Players benched as MLB lockout begins

Professional baseball has reached its first work stoppage in almost 30 years

Players benched as MLB lockout begins

Nearly three decades after the last work stoppage, Major League Baseball has struck out.

Up until 11:59 P.M. ET on Dec. 1, the league and the Major League Baseball Players Association worked to reach a collective bargaining agreement. However, when the clock struck midnight, no deal was reached and the old five-year contract had expired.

The futile negotiation is just one of the many labor-related disputes between the two sides over the years – the ninth since the 1972 strike and the first since 1995.

In total, there have been five strikes (1972, 1980, 1981, 1985, 1994-95) and three lockouts (1973, 1976, 1990). Strikes happen when workers withhold their service and lockouts when employers withhold work. Neither one is optimal, but between two evils, a lockout is far less damaging. For the record, the three lockouts led to zero canceled games.

Read more: BuzzFeed News Union members stage 24-hour walkout

Now, everything is suspended. Organizations can’t contact players, no major league signings or swing trades are permitted and even injured players can’t coordinate with team staff to rehab. There is to be zero interaction between teams and players.

“We believe that an off-season lockout is the best mechanism to protect the 2022 season,” MLB commissioner Rob Manfred said in a letter to fans. “We hope that the lockout will jumpstart the negotiations and get us to an agreement that will allow the season to start on time.”

Manfred added that the defensive lockout was essential since the Players Association’s vision for the league would jeopardize the competitive edge of most teams, which he deemed as not a reasonable alternative at that point. Manfred said that right from the start, the association didn’t want to compromise or collaborate on solutions not aligned with its starting stand.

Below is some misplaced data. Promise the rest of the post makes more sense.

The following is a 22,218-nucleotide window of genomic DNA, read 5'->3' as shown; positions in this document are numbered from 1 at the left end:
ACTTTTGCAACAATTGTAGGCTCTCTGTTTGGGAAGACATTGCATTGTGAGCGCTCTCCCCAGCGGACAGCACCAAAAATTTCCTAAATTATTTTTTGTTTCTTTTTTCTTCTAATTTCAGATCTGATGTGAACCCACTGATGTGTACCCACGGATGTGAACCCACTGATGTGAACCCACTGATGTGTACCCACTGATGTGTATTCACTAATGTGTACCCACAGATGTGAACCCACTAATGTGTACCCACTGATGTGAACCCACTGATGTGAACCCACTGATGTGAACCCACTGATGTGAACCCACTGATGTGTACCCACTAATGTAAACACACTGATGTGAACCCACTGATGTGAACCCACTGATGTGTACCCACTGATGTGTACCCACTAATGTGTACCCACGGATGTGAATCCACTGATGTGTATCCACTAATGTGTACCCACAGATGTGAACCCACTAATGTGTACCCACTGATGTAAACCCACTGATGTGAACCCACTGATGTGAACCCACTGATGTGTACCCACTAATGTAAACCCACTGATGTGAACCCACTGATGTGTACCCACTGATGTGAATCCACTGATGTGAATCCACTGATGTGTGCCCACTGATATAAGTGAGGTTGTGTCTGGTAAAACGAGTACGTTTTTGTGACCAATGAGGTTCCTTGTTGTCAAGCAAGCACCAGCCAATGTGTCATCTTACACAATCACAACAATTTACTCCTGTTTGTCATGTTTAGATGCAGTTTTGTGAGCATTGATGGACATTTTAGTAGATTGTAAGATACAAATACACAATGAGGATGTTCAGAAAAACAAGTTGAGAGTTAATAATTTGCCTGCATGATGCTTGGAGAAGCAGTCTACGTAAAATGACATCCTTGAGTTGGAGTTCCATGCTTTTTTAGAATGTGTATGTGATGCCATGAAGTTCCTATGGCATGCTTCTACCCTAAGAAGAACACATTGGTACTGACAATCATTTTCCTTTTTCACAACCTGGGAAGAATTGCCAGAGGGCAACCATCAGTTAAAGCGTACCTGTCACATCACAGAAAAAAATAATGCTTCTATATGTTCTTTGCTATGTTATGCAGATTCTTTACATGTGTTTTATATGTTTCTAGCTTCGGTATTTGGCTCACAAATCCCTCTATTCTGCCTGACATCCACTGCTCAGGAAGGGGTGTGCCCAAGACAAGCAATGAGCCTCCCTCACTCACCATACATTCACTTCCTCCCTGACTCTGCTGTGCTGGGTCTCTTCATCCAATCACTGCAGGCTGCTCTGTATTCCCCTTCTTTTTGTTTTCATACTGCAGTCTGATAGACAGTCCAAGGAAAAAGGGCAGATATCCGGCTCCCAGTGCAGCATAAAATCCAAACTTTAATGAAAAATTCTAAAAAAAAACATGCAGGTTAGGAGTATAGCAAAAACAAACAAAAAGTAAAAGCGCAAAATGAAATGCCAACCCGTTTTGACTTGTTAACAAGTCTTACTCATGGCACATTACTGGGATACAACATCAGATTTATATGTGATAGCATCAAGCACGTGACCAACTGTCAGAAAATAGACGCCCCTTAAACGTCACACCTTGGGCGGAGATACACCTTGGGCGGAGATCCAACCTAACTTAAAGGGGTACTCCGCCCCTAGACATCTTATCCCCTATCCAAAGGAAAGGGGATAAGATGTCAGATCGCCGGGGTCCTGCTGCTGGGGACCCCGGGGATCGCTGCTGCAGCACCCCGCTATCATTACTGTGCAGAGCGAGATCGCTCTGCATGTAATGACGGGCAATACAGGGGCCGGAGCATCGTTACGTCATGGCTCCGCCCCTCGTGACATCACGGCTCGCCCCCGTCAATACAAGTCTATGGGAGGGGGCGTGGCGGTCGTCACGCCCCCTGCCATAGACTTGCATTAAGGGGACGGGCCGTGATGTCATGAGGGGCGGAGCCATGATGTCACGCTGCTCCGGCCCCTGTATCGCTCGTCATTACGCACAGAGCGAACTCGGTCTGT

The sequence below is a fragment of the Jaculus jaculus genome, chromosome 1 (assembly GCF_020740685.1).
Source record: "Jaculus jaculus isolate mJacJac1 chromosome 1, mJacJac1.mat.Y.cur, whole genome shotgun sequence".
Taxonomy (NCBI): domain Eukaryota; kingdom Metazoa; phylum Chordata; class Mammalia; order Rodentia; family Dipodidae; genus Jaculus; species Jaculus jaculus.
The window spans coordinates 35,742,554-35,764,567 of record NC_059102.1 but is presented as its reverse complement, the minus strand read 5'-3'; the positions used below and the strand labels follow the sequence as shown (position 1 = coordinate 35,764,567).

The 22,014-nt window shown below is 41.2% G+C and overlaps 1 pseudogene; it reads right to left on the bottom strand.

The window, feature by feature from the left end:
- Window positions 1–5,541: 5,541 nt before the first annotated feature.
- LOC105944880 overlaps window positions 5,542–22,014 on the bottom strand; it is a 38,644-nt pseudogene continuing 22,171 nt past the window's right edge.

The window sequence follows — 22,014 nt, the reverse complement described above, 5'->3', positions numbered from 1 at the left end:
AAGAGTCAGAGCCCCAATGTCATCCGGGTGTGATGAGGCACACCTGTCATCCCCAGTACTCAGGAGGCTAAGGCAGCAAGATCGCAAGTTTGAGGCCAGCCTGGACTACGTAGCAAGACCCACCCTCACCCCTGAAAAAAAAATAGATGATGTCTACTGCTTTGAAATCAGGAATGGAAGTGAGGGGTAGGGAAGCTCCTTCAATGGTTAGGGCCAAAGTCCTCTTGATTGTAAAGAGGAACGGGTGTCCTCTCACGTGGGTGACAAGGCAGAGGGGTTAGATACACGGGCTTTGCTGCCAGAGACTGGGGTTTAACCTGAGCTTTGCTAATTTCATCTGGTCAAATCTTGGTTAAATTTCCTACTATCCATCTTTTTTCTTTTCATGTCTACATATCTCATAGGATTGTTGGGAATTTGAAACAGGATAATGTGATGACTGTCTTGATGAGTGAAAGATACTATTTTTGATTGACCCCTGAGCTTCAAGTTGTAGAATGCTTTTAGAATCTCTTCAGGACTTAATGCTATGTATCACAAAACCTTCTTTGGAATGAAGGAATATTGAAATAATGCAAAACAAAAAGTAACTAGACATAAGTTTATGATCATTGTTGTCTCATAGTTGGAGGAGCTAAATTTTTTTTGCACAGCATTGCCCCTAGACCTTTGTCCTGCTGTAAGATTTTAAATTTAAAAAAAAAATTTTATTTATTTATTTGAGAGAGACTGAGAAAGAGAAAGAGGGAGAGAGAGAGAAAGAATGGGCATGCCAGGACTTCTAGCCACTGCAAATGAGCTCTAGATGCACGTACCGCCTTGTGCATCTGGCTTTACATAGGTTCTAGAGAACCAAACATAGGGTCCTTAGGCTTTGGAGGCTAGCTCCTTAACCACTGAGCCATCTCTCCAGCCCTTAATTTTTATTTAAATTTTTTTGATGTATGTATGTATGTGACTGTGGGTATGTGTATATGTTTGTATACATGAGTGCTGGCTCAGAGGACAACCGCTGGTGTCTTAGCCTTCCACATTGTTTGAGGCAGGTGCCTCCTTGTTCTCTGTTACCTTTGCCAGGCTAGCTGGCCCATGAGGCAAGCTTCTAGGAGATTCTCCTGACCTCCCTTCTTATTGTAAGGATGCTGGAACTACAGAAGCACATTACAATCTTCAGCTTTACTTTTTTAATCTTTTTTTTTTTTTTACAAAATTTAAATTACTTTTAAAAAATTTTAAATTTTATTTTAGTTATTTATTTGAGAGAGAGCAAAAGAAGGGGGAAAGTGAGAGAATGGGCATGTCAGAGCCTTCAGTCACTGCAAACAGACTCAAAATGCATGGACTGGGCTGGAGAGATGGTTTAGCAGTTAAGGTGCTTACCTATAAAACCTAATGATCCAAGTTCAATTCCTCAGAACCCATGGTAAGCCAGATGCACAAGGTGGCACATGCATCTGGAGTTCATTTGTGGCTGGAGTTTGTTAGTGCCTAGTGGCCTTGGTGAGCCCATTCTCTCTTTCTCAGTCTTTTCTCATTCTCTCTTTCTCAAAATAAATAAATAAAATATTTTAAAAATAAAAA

Predictably, the union released a counterstatement. “This shutdown is a dramatic measure, regardless of the timing. It is not required by law or for any other reason. It was the owners’ choice, plain and simple, specifically calculated to pressure players into relinquishing rights and benefits and abandoning good faith bargaining proposals that will benefit not just players, but the game and industry as a whole,” the union said.

Naturally, the clashes deal with money, as the players want more competitive transparency through tanking and revenue sharing among owners, advanced paydays that would guarantee between prime-playing years and prime-earning years and service-time manipulation.

The owners want to keep things the way they are despite the salaries of average players suffering a 4.9% plummet since 2016, even after the MLB set new revenue records for 17 straight years through 2019, The Associated Press reported. The bonus would come with the owners’ wallets inflating with expanded playoffs.

Before the baseball season can resume, the opposing sides should negotiate a new deal, with neither side getting all it wants. It’s a huge question as to how much either of them would be willing to give up. Still, a full cast in the negotiation table can’t erase the immense distrust between the league and the players, a build-up of the 26 years since the last work stoppage.

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